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One Week Later


Quinn and Monica

08th of July, 2016


Nicaragua '16

One week ago today we were all awkwardly lounging in the Miami Airport. Silence was one of the favorite activities. It’s weird how now we play card games and connect on deeper levels. It takes time for most things to become better. For example: wine, indie films, naps. But it took less than a week for our group to click and unify. It also took no time at all to reassure myself that this trip was worth signing up for. Whether it be the breathtaking rain forests, the comfort one can find at home, or the people that surround me. It’s one of those “money back moments and then some” that you could only dream for. Each day is better than the last and I just hope that we will never fall from this mountain of enjoyment.

Having little kids glimmer with happiness, climb on you as if you were the local jungle gym, is a highlight of your day. Everybody is happy almost all the time. Whether it be playing soccer or learning English, I couldn’t help but smile in joy as they skittered around. As Molly said ” I have never seen the light in somebody’s eyes before”. It really is a surreal moment for me to be drowned in happiness and thoroughly enjoy dying. It’s within these handfuls of moments that make me feel like I made the best choice of my life to come on this trip. Everything is happy on this island and I’m quite astounded that I’m even here.

When we aren’t teaching the kids or building the 4th grade classroom, we are probably hanging out on the public dock that leads out to Lake Nicaragua. The dock holds many laughs and memories that will be hard to say goodbye to in about a week. Yesterday, while everyone was enjoying the nice cold water, I decided to expand my horizons and talk to some of the locals fishing on the very end of the dock. They were fishing with hooks attached to long pieces of transparent string that they would throw into the water. I sat at the beginning of the dock watching them laugh and catch fish. Once I gained the courage to talk to them, they taught me how to attach the bait and how to know when a fish is coming. I was impressed with myself because of the lack of language gap and at how easily I could understand them. As the fishing continued, we engaged in small conversation that was really nice. Although I didn’t catch any fish, I got to connect with the community on a whole different level.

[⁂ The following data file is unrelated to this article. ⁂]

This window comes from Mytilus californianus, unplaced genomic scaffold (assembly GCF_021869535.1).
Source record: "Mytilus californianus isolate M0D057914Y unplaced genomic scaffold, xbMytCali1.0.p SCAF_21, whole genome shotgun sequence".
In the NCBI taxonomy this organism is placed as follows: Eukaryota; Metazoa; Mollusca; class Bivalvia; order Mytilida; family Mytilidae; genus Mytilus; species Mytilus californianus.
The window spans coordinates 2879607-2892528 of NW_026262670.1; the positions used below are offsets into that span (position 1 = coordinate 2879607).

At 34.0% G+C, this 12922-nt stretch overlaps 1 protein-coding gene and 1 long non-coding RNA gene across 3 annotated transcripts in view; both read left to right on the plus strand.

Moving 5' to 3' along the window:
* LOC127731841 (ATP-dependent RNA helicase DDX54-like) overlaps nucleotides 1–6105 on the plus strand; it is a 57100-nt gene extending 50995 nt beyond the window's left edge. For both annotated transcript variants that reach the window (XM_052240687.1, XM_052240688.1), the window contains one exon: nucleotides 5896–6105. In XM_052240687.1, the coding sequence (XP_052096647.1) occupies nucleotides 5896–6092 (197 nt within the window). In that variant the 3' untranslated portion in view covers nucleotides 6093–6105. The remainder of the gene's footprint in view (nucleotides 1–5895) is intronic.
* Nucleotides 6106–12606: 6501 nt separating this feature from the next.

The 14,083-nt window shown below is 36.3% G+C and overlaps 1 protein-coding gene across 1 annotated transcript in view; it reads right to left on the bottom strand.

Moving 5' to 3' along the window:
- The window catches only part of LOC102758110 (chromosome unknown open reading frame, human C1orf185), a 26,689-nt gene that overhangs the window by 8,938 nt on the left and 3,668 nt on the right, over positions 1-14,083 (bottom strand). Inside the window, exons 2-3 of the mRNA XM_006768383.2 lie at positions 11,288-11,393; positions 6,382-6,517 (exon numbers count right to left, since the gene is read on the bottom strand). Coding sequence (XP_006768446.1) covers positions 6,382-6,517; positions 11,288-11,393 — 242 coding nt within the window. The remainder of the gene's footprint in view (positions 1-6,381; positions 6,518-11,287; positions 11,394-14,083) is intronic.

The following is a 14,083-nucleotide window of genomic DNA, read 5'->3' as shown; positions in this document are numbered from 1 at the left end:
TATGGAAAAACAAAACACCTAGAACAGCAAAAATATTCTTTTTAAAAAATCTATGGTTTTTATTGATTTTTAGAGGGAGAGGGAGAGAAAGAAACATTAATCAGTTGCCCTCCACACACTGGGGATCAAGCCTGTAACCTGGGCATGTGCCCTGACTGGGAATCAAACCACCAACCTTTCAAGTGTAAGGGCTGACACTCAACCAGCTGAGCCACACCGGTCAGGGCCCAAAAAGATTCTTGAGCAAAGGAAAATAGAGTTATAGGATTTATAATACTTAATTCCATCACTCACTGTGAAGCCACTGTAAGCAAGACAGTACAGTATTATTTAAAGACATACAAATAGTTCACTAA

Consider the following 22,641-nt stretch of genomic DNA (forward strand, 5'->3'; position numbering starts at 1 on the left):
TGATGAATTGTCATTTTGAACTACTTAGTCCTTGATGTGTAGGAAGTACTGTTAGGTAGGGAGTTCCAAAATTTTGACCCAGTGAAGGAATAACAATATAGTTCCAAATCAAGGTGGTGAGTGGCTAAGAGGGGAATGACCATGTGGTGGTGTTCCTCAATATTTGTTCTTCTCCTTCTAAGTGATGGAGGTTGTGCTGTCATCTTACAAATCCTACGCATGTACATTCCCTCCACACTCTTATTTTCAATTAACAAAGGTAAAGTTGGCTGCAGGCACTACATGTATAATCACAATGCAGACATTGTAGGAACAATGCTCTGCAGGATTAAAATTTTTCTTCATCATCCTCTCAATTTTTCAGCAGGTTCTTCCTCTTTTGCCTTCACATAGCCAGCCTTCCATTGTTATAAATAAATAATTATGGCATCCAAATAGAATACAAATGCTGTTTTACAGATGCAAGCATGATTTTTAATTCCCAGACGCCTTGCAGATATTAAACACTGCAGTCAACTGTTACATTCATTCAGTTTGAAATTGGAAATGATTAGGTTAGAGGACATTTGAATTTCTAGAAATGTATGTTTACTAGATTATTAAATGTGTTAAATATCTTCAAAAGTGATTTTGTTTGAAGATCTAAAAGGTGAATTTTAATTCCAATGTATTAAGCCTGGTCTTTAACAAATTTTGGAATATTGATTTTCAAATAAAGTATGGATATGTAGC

Finally, today during group reflection somebody brought up the point that we only have a week left of this amazing adventure. It’s scary and comforting to think about how much could happen in a week. I feel so comfortable and connected to this community and the people in the group that I can’t imagine how hard it will be to say goodbye. The thought of leaving Ometepe is heartbreaking but I can’t wait to share my adventures with my family and friends.



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